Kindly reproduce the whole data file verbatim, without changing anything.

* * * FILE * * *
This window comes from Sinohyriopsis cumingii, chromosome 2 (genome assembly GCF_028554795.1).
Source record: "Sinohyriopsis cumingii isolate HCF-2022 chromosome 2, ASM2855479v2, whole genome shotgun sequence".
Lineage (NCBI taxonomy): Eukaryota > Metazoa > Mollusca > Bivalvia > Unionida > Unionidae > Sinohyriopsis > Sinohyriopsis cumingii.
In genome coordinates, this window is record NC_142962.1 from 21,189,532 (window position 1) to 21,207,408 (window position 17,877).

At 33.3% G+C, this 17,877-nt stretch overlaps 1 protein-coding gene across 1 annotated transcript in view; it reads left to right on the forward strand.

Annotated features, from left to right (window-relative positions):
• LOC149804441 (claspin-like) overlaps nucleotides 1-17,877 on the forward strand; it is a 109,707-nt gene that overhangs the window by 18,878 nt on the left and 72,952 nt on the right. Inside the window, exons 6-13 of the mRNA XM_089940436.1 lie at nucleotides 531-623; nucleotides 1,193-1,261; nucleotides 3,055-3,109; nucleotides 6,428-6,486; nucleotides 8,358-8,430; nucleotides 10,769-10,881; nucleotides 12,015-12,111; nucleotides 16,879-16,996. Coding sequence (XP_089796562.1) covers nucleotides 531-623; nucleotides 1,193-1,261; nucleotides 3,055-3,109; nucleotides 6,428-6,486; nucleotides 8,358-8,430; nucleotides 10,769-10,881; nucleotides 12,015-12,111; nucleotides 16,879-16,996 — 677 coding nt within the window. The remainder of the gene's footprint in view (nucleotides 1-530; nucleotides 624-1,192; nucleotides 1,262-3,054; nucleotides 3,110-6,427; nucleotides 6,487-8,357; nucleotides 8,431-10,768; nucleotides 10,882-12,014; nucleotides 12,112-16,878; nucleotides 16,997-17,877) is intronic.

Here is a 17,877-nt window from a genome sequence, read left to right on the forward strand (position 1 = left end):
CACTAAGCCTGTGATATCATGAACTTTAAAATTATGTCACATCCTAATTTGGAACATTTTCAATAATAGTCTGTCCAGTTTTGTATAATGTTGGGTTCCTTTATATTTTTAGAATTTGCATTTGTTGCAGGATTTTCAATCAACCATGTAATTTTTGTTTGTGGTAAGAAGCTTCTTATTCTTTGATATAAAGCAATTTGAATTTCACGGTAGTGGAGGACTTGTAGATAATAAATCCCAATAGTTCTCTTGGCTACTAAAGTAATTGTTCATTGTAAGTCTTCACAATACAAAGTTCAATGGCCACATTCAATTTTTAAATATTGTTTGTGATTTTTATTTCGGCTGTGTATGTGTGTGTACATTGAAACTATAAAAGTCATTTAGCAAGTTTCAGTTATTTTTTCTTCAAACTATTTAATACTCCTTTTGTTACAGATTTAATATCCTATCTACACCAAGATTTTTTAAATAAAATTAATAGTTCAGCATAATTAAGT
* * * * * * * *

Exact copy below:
This window comes from Sinohyriopsis cumingii, chromosome 2 (genome assembly GCF_028554795.1).
Source record: "Sinohyriopsis cumingii isolate HCF-2022 chromosome 2, ASM2855479v2, whole genome shotgun sequence".
Lineage (NCBI taxonomy): Eukaryota > Metazoa > Mollusca > Bivalvia > Unionida > Unionidae > Sinohyriopsis > Sinohyriopsis cumingii.
In genome coordinates, this window is record NC_142962.1 from 21,189,532 (window position 1) to 21,207,408 (window position 17,877).

At 33.3% G+C, this 17,877-nt stretch overlaps 1 protein-coding gene across 1 annotated transcript in view; it reads left to right on the forward strand.

Annotated features, from left to right (window-relative positions):
• LOC149804441 (claspin-like) overlaps nucleotides 1-17,877 on the forward strand; it is a 109,707-nt gene that overhangs the window by 18,878 nt on the left and 72,952 nt on the right. Inside the window, exons 6-13 of the mRNA XM_089940436.1 lie at nucleotides 531-623; nucleotides 1,193-1,261; nucleotides 3,055-3,109; nucleotides 6,428-6,486; nucleotides 8,358-8,430; nucleotides 10,769-10,881; nucleotides 12,015-12,111; nucleotides 16,879-16,996. Coding sequence (XP_089796562.1) covers nucleotides 531-623; nucleotides 1,193-1,261; nucleotides 3,055-3,109; nucleotides 6,428-6,486; nucleotides 8,358-8,430; nucleotides 10,769-10,881; nucleotides 12,015-12,111; nucleotides 16,879-16,996 — 677 coding nt within the window. The remainder of the gene's footprint in view (nucleotides 1-530; nucleotides 624-1,192; nucleotides 1,262-3,054; nucleotides 3,110-6,427; nucleotides 6,487-8,357; nucleotides 8,431-10,768; nucleotides 10,882-12,014; nucleotides 12,112-16,878; nucleotides 16,997-17,877) is intronic.

Here is a 17,877-nt window from a genome sequence, read left to right on the forward strand (position 1 = left end):
CACTAAGCCTGTGATATCATGAACTTTAAAATTATGTCACATCCTAATTTGGAACATTTTCAATAATAGTCTGTCCAGTTTTGTATAATGTTGGGTTCCTTTATATTTTTAGAATTTGCATTTGTTGCAGGATTTTCAATCAACCATGTAATTTTTGTTTGTGGTAAGAAGCTTCTTATTCTTTGATATAAAGCAATTTGAATTTCACGGTAGTGGAGGACTTGTAGATAATAAATCCCAATAGTTCTCTTGGCTACTAAAGTAATTGTTCATTGTAAGTCTTCACAATACAAAGTTCAATGGCCACATTCAATTTTTAAATATTGTTTGTGATTTTTATTTCGGCTGTGTATGTGTGTGTACATTGAAACTATAAAAGTCATTTAGCAAGTTTCAGTTATTTTTTCTTCAAACTATTTAATACTCCTTTTGTTACAGATTTAATATCCTATCTACACCAAGATTTTTTAAATAAAATTAATAGTTCAGCATAATTAAGT